‘Procycle 2009’ at Machines with Magnets
YOU ARE THERE Sam Rosenholtz’s “Bike Photo #678 (Chinatown).”
You’re looking over the handlebars of a bike, down the narrow canyon between a pair of city buses heading right at you. Sam Rosenholtz’s photo of riding the wrong way in the middle of traffic defies the rules of the road, but it produces a striking image. The wide-angle lens makes it look as if the bike is parting a Red Sea of traffic. The Brookline, Massachusetts, photographer mounted a camera to the frame of his bike to make you feel you are recklessly there.
The shot is one of the standout artworks in “Procycle 2009” at Machines With Magnets (400 Main Street, Pawtucket, through November 29). The theme — an “exhibition of bicycling culture” — seems like perfect idea for the greater-Providence art scene. Cycling and art go hand in hand here, as evidenced by the piles of bike parts awaiting reuse that were one of the standout features of Fort Thunder and other art lofts around town. Providence’s size makes it eminently pedalable and biking suits the environmental, political, and economic stances of many artists in town.
You get a sense of this when the website for Providence’s Circle A Cycles says they specialize in custom steel bike frames, repairs, “and in our spare time, smashing the state.” You can see it in projects like Recycle-a-Bike, a volunteer bike education and mechanics collective at the Steel Yard. And it pops up again when Sarah Sandman organized a “Bike Write” ride following a route through Providence that spelled out Barack Obama’s slogan “Yes We Can” last fall. She and pal Melissa Small also biked from Providence to Seattle over the summer of 2008, giving away art they got people to make at each stop along the way.
“Procycle 2009” skirts the edges of some of this stuff, particularly with a wall of fliers and posters, like Providence screenprint artist Jean Cozzens’s 2004 Providence Bike City poster for a bike carnival and other events organized by Recycle-a-Bike. Also see the “ghost bike” suspended from the ceiling. It’s an example of how people across the country have come to honor those killed while biking. In this case, it’s an old bike that was painted white and stationed outdoors in Warwick for five months as a memorial to Frank Cabral of Warwick, who was killed when he was hit by a sport-utility vehicle driving in the breakdown lane while he bicycled along Route 1 in 2007. There is also a grid of 98 little photos by Mike Davis of details of a bike Circle A’s Brian Chapman custom-built for a West Coast race. But for the most part, the show doesn’t plumb the interconnection of biking and artists are around here. It’s a missed opportunity.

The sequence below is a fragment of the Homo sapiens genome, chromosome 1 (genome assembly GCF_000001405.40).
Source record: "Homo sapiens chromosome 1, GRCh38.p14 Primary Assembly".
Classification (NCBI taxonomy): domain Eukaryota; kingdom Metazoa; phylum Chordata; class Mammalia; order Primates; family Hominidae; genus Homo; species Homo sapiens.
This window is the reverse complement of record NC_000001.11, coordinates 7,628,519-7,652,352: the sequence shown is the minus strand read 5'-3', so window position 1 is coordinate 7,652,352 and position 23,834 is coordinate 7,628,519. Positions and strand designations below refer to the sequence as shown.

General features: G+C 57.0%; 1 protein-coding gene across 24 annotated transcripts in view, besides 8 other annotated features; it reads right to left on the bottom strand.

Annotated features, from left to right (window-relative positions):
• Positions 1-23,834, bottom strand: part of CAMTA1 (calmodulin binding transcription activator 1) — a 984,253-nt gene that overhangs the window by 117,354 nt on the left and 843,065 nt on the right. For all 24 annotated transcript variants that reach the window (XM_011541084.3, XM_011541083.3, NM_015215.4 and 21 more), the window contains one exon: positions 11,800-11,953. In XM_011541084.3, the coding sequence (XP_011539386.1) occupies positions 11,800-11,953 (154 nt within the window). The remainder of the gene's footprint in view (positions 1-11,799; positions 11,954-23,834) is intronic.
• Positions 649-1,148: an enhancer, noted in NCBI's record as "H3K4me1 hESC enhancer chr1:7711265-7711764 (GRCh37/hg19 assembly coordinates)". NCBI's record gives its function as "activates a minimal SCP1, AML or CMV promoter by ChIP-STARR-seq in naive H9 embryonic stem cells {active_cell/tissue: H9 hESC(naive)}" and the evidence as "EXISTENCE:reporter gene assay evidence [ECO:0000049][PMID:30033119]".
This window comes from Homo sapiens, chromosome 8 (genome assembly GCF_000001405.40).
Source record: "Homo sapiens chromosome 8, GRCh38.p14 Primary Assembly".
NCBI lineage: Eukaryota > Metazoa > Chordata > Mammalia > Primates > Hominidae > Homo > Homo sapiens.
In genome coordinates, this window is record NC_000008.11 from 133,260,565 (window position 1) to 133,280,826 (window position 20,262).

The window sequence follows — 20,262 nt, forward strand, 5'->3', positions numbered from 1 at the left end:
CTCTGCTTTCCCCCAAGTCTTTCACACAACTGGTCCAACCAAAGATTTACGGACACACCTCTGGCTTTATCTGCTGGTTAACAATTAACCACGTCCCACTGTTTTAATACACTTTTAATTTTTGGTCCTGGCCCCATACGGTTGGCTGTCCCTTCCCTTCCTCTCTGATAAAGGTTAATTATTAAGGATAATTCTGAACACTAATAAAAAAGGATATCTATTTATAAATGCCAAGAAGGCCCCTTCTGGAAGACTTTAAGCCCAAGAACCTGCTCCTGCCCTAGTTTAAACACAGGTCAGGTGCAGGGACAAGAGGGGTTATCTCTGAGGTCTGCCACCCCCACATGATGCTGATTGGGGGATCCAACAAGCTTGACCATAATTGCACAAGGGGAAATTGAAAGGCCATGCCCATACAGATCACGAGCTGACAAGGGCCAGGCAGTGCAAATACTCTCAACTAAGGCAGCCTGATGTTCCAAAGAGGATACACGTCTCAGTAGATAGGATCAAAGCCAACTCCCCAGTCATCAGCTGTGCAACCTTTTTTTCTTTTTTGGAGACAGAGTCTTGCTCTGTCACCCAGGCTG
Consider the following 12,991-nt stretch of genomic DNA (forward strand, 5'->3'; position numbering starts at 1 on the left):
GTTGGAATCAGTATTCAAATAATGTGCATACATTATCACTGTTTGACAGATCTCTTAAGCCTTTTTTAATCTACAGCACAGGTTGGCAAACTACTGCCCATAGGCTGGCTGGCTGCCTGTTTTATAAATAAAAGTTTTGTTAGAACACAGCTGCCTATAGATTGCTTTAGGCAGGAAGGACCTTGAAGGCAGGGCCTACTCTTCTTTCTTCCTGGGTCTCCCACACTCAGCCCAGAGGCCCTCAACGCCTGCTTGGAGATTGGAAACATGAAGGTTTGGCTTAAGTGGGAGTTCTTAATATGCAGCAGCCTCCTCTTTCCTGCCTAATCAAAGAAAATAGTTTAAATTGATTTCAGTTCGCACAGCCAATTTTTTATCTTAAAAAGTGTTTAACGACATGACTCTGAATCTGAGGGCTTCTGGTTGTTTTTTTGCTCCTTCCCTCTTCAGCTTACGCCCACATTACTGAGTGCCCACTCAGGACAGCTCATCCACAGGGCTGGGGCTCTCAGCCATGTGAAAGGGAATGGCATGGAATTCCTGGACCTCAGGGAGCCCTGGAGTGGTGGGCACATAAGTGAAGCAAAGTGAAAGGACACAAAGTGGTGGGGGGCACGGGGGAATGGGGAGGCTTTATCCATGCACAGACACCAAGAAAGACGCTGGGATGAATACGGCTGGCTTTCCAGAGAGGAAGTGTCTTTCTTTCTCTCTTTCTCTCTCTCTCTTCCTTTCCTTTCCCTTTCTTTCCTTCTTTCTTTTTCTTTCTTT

The group show comes out of an open call for bike-related art put out by Alan Barta, a Cranston bicyclist as well as a publicist for Providence Bicycle, a sponsor of the show, and kinetic sculptor Donald Gerola of Pawtucket, who is represented here by soft washy abstract paintings and a whimsical green-and-yellow metal abstract sculpture inspired by a bike.
The show is heavy on so-so snapshots of bikes and mediocre action paintings of bikes blurring by that recall Italian Futurist art from a century ago or LeRoy Neiman. (As an aside, Mr. Neiman is due to be rediscovered, but this doesn’t do the illustrious Playboy illustrator justice.)
But check out monoprints by Mark Wilson of Wellesley, Massachusetts, based on photos of television images of the Giro d’Italia bike race. Wilson’s rendering is sweet and soft, as if we’re watching the racers speed by on a misty day. The paintings of Joshua CJG Robinson of Providence often resemble a more colorful, painterly version of H.R. Giger’s designs for Alien. However, his acrylic painting here of skull-squid-faced creature in a top hat and tails riding a bike has a jaunty carnival feel that — for me, at least — calls up warm memories of the Providence’s What Cheer? Brigade marching band.
Also, I’m intrigued by Jack Demerest’s modified bike. The Mansfield, Massachusetts, artist has tricked out the thing so it can stand it on end and play it like an electric bass. I wonder what it sounds like.
: Museum And Gallery
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